HE island of Bute, with its Gothic visitor attractions and peaceful seafront, could hardly be more different to the pulsating nightclubs on the party island of Ibiza. But the “Isla Blanca” is where Scottish DJ Kerr Slaven has made his second home over the past few years, headlining some of Europe’s most prestigious clubs and festivals.

Undoubtedly, it is a departure from his days of playing the saxophone while at high school in Rothesay.

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“The biggest ‘pinch me’ moment,” explains 30-year-old Kerr, who goes by the stage name KC Lights, “has been playing at events I used to go to as a punter. I went to Ibiza when I was 17. That was when I first developed a love for dance music. So now being on the other side of the decks is amazing.

“The first time I played there I thought it was crazy – looking out at the crowd and thinking that not too long ago it was me out there.”

While growing up on Bute, Slaven was initially drawn towards an eclectic mixture of jazz and indie rock. An interest in composing dance music came later while studying for a music degree at the University of Aberdeen.

“My background of being trained classically, playing in jazz bands, eventually merged with the electronic world. I was always messing about on the piano, but then at university I developed a better understanding of how music was written and was introduced to music software. I started dabbling in the technology and very quickly realised it was for me.”

However, while plenty of students fancy themselves as the next superstar DJ, very few actually make it in the industry. With backing from BBC Radio 1 and several successful singles under his belt, Kerr is one of the lucky ones– but he has faced an uphill battle to get there.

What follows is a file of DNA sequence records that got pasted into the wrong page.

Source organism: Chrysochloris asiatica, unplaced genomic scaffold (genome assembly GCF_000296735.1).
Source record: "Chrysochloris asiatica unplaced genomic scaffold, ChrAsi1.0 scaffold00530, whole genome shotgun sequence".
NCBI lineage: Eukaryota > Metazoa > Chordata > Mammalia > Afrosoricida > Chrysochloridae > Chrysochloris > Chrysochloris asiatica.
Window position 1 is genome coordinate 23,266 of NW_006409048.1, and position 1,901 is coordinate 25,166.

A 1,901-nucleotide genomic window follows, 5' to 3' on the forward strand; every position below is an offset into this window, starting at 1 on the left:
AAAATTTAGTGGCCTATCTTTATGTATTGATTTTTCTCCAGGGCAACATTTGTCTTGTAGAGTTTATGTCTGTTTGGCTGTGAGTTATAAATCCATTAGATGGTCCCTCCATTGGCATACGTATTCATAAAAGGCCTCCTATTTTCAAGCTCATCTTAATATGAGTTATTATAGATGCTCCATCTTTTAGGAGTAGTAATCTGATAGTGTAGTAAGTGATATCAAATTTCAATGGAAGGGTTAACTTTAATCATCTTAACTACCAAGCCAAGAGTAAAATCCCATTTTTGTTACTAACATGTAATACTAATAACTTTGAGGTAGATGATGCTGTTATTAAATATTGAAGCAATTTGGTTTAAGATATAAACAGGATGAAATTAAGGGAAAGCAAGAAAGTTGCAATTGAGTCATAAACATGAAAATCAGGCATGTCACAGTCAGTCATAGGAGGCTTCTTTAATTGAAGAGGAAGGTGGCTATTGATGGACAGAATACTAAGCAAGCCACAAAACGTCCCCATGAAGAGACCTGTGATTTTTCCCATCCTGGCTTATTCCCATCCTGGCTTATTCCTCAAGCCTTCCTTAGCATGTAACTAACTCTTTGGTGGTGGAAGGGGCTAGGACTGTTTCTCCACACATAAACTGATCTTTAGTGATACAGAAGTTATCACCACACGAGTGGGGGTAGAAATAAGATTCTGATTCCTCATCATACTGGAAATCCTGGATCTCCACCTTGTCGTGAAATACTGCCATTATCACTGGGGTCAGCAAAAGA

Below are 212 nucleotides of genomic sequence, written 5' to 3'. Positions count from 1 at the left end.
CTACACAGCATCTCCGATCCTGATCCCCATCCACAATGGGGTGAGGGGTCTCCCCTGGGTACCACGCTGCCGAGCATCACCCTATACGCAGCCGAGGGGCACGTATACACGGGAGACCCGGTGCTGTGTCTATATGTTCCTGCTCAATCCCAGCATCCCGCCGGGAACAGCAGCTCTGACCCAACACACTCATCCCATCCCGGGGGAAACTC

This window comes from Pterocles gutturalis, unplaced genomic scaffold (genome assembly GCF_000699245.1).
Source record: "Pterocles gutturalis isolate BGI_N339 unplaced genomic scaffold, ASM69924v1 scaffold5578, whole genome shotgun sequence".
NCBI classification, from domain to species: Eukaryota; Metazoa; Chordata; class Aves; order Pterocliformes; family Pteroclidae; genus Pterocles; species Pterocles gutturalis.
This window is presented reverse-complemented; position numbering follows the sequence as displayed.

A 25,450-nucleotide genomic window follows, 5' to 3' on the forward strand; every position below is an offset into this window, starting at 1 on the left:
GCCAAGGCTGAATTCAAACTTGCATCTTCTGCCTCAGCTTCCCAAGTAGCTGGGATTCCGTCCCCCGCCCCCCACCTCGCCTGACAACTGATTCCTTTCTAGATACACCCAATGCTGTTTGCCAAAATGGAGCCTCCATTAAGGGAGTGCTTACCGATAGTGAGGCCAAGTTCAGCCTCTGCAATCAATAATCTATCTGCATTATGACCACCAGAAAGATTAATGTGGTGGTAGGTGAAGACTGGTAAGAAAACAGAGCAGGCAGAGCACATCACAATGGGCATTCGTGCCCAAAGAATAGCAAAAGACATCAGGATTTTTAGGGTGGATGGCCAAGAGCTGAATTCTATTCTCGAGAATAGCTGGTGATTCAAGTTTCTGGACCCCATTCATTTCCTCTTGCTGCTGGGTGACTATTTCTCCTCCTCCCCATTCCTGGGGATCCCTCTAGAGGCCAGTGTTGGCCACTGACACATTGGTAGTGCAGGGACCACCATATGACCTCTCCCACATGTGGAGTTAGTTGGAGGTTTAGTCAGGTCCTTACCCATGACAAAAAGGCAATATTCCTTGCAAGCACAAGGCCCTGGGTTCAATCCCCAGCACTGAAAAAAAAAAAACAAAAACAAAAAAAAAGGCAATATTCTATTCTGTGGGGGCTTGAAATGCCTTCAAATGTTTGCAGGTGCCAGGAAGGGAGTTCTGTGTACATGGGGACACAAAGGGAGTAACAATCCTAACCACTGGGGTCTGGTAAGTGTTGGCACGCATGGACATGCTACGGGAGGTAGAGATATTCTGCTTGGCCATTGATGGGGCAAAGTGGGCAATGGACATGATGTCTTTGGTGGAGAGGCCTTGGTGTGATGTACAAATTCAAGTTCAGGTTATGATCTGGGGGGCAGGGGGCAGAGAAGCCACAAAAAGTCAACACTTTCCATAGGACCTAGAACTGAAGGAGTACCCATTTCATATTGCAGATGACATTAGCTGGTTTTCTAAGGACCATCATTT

“I knew I wanted to pursue music,” he says. “I had no idea how I would make it happen, or turn it into a career, but I was determined to find a way. It took about five years of working in part-time jobs in bars, jobs that I wasn’t particularly fond of, to pay the bills and eventually get to a point where music was my career and my full-time job.

“I now have people from all over the world reach out to me telling me how much a certain track meant to them. In some cases, people say they were in a bad place in their life but a particular song of mine lifted them up. That’s a really touching experience.”

Kerr is among a number of Scottish artists making a name for themselves on the international dance scene, with streaming services like Spotify and YouTube helping to reach new audiences. This has been a lifeline for many performers who have seen their touring revenues dwindle over the past 12 months.

“Scotland has always had a big presence internationally when it comes to music,” Slaven continues. “There are a lot of Scottish producers making noise at the moment – probably disproportionate to the size of the country. But lockdown has been tough.

“Friends who were resident DJs at clubs across the world have had to go back to a ‘normal job’ which has been really difficult. So, if there is an artist you care about, stream their music, buy their merchandise, share their songs on social media. And, of course, when things open back up, buy tickets to see their show. It really does help.

“For the past year events just kept getting postponed or cancelled, but I try to hold on to the hope sometime soon we will be able to get back up and running. Certainly now there seems to be light at the end of the tunnel, I’ve a lot of bookings getting pencilled in from about June onwards. It feels a lot more within reach.”

Despite having concerts lined up at venues across the globe, Slaven says one of his favourite places to DJ remains Sub Club on Jamaica Street in Glasgow, the city he now calls home.

“Playing Sub Club, you feel like you are there as a raver as much as a DJ. That’s the best way to do it for me,” he says.

“I don’t honestly think I will ever leave Glasgow. I’ve toyed with the idea of living in London and I’ve worked in LA – and those places are great – but they are great because I enjoy leaving them and get to come back to Scotland again!”

Stream KC Lights’ single Cold Light now